DateTime.Now gives you the local date and time, in your local time zone.
If you use
new Date() or the like in Java, it will give you a value which has no awareness of time zones. To take time zones into account, you should either create a
Calendar which has the right time zone, or if you want to create an appropriate string you should use
SimpleDateFormat - again, set to the right time zone before formatting. For example:
SimpleDateFormat format = new SimpleDateFormat("yyyy/MM/dd", Locale.US);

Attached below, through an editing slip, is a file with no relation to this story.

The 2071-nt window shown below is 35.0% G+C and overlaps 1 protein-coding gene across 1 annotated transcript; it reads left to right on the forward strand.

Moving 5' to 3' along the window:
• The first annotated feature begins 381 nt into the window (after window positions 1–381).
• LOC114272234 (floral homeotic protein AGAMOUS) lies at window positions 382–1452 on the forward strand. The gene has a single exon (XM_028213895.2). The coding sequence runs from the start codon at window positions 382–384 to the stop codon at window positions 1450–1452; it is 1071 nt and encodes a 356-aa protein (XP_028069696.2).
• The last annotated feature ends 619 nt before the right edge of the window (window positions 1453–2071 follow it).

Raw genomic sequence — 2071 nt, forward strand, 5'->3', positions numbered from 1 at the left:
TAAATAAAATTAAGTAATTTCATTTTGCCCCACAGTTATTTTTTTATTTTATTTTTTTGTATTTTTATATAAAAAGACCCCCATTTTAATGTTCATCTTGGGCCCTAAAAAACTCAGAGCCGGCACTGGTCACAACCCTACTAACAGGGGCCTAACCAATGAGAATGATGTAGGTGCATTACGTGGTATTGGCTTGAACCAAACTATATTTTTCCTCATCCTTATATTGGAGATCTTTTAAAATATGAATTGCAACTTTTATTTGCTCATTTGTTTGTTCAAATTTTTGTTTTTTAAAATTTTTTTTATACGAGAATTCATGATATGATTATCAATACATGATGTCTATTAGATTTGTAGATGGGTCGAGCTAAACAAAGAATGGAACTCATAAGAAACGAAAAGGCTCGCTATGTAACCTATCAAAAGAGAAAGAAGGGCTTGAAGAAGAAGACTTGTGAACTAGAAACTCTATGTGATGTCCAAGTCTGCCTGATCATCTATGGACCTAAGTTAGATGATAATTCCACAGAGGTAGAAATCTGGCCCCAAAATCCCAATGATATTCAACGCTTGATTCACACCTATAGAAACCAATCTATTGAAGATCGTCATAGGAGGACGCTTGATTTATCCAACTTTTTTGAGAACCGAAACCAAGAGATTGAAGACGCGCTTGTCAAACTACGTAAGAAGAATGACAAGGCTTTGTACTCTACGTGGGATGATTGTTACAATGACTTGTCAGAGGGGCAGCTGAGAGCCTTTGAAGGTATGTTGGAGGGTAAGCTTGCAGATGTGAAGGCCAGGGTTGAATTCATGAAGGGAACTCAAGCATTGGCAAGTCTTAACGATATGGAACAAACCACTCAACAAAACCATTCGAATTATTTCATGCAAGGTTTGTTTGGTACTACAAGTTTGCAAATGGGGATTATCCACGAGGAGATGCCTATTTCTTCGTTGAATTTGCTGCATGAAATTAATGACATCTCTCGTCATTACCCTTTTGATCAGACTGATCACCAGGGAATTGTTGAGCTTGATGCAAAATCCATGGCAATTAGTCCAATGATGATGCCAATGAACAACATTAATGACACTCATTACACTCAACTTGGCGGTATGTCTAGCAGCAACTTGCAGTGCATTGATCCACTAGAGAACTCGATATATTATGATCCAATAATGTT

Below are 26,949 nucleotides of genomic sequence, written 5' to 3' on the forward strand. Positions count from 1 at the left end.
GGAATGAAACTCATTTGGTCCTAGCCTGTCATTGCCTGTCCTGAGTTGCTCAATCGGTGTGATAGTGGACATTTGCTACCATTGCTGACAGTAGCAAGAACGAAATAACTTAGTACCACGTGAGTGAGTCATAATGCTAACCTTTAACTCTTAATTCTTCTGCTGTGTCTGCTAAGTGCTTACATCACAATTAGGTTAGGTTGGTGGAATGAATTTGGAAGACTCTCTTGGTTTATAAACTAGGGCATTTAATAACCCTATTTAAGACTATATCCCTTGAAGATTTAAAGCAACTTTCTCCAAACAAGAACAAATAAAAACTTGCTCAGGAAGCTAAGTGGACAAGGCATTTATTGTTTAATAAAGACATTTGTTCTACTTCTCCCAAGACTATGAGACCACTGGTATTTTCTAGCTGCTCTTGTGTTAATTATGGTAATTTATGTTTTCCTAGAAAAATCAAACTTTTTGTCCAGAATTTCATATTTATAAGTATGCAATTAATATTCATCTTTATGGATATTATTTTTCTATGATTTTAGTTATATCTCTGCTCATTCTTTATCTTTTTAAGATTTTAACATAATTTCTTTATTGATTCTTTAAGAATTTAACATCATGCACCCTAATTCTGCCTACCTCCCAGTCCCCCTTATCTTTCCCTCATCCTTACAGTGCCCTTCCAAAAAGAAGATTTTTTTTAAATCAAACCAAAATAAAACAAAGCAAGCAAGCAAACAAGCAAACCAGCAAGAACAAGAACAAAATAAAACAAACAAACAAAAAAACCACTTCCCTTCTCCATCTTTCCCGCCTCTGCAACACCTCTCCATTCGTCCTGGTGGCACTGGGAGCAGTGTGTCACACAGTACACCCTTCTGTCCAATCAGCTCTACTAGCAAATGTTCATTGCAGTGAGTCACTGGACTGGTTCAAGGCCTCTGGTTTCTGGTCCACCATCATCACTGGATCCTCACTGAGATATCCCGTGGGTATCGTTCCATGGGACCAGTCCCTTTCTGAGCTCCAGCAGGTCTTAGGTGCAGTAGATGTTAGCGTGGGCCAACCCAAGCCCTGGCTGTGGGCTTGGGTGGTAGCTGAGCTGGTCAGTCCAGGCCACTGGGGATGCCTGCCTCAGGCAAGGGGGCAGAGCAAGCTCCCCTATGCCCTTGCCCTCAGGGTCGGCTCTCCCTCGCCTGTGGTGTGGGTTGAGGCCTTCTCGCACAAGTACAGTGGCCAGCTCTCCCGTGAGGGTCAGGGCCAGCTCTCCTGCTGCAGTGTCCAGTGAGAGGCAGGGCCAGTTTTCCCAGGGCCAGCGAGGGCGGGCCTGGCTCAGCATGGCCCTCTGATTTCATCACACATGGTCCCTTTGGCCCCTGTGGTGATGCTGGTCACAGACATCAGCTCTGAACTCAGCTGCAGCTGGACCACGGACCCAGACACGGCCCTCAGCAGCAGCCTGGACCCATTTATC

format.setTimeZone(...); // Whichever time zone you want
String text = format.format(new Date()); // "now"
Also note that Joda Time is a much better Java API for date/time than the built-in
Finally, your second piece of sample code in .NET is buggy - you should only evaluate
DateTime.Now once; ideally just passing in a format string e.g.
DateTime.Now.ToString("yyyy/MM/dd"). Even if you want to convert each bit to a string separately, however, you fetch the value once to a local variable and then reuse it. Otherwise, if you execute that code around midnight, the date can change - so for example, if you executed it just before the start of 2013, you could end up with a string of "2012/12/1" or "2012/1/1" neither of which would be correct.